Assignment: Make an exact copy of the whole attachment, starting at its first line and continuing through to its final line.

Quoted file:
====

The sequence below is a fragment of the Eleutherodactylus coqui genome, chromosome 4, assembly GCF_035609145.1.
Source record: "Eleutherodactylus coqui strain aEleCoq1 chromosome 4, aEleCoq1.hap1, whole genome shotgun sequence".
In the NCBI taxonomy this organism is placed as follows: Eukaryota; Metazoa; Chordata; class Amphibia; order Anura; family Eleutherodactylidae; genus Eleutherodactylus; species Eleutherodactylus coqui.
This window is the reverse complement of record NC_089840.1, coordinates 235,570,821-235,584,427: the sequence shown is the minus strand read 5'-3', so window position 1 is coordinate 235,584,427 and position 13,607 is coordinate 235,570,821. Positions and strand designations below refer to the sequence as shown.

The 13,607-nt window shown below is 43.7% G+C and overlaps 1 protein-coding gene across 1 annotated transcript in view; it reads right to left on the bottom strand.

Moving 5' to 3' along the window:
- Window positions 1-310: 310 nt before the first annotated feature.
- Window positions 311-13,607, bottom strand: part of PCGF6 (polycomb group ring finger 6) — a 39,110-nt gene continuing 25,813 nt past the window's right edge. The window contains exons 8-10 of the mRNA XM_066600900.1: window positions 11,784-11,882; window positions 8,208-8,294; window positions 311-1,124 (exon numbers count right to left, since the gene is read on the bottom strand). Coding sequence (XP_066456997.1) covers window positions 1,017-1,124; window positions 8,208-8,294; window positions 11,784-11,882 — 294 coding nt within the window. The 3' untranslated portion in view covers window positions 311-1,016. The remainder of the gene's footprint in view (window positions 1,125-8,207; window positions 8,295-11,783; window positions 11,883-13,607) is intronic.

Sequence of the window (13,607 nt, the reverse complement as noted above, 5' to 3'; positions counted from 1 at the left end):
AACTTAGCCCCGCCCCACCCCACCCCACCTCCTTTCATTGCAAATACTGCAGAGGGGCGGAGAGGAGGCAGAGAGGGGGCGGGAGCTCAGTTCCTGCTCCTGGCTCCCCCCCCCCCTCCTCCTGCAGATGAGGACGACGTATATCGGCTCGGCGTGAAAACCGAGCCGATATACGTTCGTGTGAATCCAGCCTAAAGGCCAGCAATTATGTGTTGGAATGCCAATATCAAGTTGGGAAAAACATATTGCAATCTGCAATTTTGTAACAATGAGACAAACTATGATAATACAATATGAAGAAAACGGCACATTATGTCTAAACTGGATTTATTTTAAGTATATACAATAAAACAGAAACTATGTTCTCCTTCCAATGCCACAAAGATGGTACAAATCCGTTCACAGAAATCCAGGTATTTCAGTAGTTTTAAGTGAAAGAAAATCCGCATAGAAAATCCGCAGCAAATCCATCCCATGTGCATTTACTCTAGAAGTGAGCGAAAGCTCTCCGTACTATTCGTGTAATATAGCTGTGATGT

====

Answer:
The sequence below is a fragment of the Eleutherodactylus coqui genome, chromosome 4, assembly GCF_035609145.1.
Source record: "Eleutherodactylus coqui strain aEleCoq1 chromosome 4, aEleCoq1.hap1, whole genome shotgun sequence".
In the NCBI taxonomy this organism is placed as follows: Eukaryota; Metazoa; Chordata; class Amphibia; order Anura; family Eleutherodactylidae; genus Eleutherodactylus; species Eleutherodactylus coqui.
This window is the reverse complement of record NC_089840.1, coordinates 235,570,821-235,584,427: the sequence shown is the minus strand read 5'-3', so window position 1 is coordinate 235,584,427 and position 13,607 is coordinate 235,570,821. Positions and strand designations below refer to the sequence as shown.

The 13,607-nt window shown below is 43.7% G+C and overlaps 1 protein-coding gene across 1 annotated transcript in view; it reads right to left on the bottom strand.

Moving 5' to 3' along the window:
- Window positions 1-310: 310 nt before the first annotated feature.
- Window positions 311-13,607, bottom strand: part of PCGF6 (polycomb group ring finger 6) — a 39,110-nt gene continuing 25,813 nt past the window's right edge. The window contains exons 8-10 of the mRNA XM_066600900.1: window positions 11,784-11,882; window positions 8,208-8,294; window positions 311-1,124 (exon numbers count right to left, since the gene is read on the bottom strand). Coding sequence (XP_066456997.1) covers window positions 1,017-1,124; window positions 8,208-8,294; window positions 11,784-11,882 — 294 coding nt within the window. The 3' untranslated portion in view covers window positions 311-1,016. The remainder of the gene's footprint in view (window positions 1,125-8,207; window positions 8,295-11,783; window positions 11,883-13,607) is intronic.

Sequence of the window (13,607 nt, the reverse complement as noted above, 5' to 3'; positions counted from 1 at the left end):
AACTTAGCCCCGCCCCACCCCACCCCACCTCCTTTCATTGCAAATACTGCAGAGGGGCGGAGAGGAGGCAGAGAGGGGGCGGGAGCTCAGTTCCTGCTCCTGGCTCCCCCCCCCCCTCCTCCTGCAGATGAGGACGACGTATATCGGCTCGGCGTGAAAACCGAGCCGATATACGTTCGTGTGAATCCAGCCTAAAGGCCAGCAATTATGTGTTGGAATGCCAATATCAAGTTGGGAAAAACATATTGCAATCTGCAATTTTGTAACAATGAGACAAACTATGATAATACAATATGAAGAAAACGGCACATTATGTCTAAACTGGATTTATTTTAAGTATATACAATAAAACAGAAACTATGTTCTCCTTCCAATGCCACAAAGATGGTACAAATCCGTTCACAGAAATCCAGGTATTTCAGTAGTTTTAAGTGAAAGAAAATCCGCATAGAAAATCCGCAGCAAATCCATCCCATGTGCATTTACTCTAGAAGTGAGCGAAAGCTCTCCGTACTATTCGTGTAATATAGCTGTGATGT